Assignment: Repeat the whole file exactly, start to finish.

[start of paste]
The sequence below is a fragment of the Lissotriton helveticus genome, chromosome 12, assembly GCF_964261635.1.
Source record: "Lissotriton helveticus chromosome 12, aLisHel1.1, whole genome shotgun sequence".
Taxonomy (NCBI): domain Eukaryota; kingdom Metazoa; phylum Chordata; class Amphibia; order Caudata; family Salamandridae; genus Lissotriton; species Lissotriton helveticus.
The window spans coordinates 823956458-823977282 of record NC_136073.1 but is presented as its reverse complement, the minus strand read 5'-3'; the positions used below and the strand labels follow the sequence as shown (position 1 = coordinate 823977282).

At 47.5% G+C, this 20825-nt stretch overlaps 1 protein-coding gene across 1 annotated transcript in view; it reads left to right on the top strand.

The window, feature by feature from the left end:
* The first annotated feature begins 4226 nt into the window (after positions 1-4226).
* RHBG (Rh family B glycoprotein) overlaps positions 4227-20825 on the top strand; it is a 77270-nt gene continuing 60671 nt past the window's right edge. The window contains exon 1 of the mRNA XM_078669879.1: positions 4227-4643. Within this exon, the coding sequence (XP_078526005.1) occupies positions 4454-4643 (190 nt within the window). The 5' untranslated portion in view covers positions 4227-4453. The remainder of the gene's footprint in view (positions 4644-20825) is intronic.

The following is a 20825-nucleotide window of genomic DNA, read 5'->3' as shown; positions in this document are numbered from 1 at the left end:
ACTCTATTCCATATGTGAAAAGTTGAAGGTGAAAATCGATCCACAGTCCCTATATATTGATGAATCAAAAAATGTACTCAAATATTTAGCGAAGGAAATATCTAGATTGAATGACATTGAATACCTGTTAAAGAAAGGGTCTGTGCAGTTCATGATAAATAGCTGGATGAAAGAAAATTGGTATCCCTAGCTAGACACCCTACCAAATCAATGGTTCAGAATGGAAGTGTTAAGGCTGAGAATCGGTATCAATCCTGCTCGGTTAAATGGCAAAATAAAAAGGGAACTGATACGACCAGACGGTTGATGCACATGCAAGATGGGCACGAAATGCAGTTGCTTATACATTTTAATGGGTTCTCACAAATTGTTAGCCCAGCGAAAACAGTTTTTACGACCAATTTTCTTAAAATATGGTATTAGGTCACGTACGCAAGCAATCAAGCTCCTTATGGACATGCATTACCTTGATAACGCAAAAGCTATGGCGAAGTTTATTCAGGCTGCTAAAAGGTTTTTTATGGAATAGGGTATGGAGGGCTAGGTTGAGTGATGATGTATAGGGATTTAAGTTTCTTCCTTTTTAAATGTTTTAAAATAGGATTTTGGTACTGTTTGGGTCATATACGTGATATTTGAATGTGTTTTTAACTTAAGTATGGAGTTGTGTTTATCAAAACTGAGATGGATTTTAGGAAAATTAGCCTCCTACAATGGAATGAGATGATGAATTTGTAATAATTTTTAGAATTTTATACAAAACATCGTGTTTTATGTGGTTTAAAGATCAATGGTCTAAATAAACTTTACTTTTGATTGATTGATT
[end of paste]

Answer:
The sequence below is a fragment of the Lissotriton helveticus genome, chromosome 12, assembly GCF_964261635.1.
Source record: "Lissotriton helveticus chromosome 12, aLisHel1.1, whole genome shotgun sequence".
Taxonomy (NCBI): domain Eukaryota; kingdom Metazoa; phylum Chordata; class Amphibia; order Caudata; family Salamandridae; genus Lissotriton; species Lissotriton helveticus.
The window spans coordinates 823956458-823977282 of record NC_136073.1 but is presented as its reverse complement, the minus strand read 5'-3'; the positions used below and the strand labels follow the sequence as shown (position 1 = coordinate 823977282).

At 47.5% G+C, this 20825-nt stretch overlaps 1 protein-coding gene across 1 annotated transcript in view; it reads left to right on the top strand.

The window, feature by feature from the left end:
* The first annotated feature begins 4226 nt into the window (after positions 1-4226).
* RHBG (Rh family B glycoprotein) overlaps positions 4227-20825 on the top strand; it is a 77270-nt gene continuing 60671 nt past the window's right edge. The window contains exon 1 of the mRNA XM_078669879.1: positions 4227-4643. Within this exon, the coding sequence (XP_078526005.1) occupies positions 4454-4643 (190 nt within the window). The 5' untranslated portion in view covers positions 4227-4453. The remainder of the gene's footprint in view (positions 4644-20825) is intronic.

The following is a 20825-nucleotide window of genomic DNA, read 5'->3' as shown; positions in this document are numbered from 1 at the left end:
ACTCTATTCCATATGTGAAAAGTTGAAGGTGAAAATCGATCCACAGTCCCTATATATTGATGAATCAAAAAATGTACTCAAATATTTAGCGAAGGAAATATCTAGATTGAATGACATTGAATACCTGTTAAAGAAAGGGTCTGTGCAGTTCATGATAAATAGCTGGATGAAAGAAAATTGGTATCCCTAGCTAGACACCCTACCAAATCAATGGTTCAGAATGGAAGTGTTAAGGCTGAGAATCGGTATCAATCCTGCTCGGTTAAATGGCAAAATAAAAAGGGAACTGATACGACCAGACGGTTGATGCACATGCAAGATGGGCACGAAATGCAGTTGCTTATACATTTTAATGGGTTCTCACAAATTGTTAGCCCAGCGAAAACAGTTTTTACGACCAATTTTCTTAAAATATGGTATTAGGTCACGTACGCAAGCAATCAAGCTCCTTATGGACATGCATTACCTTGATAACGCAAAAGCTATGGCGAAGTTTATTCAGGCTGCTAAAAGGTTTTTTATGGAATAGGGTATGGAGGGCTAGGTTGAGTGATGATGTATAGGGATTTAAGTTTCTTCCTTTTTAAATGTTTTAAAATAGGATTTTGGTACTGTTTGGGTCATATACGTGATATTTGAATGTGTTTTTAACTTAAGTATGGAGTTGTGTTTATCAAAACTGAGATGGATTTTAGGAAAATTAGCCTCCTACAATGGAATGAGATGATGAATTTGTAATAATTTTTAGAATTTTATACAAAACATCGTGTTTTATGTGGTTTAAAGATCAATGGTCTAAATAAACTTTACTTTTGATTGATTGATT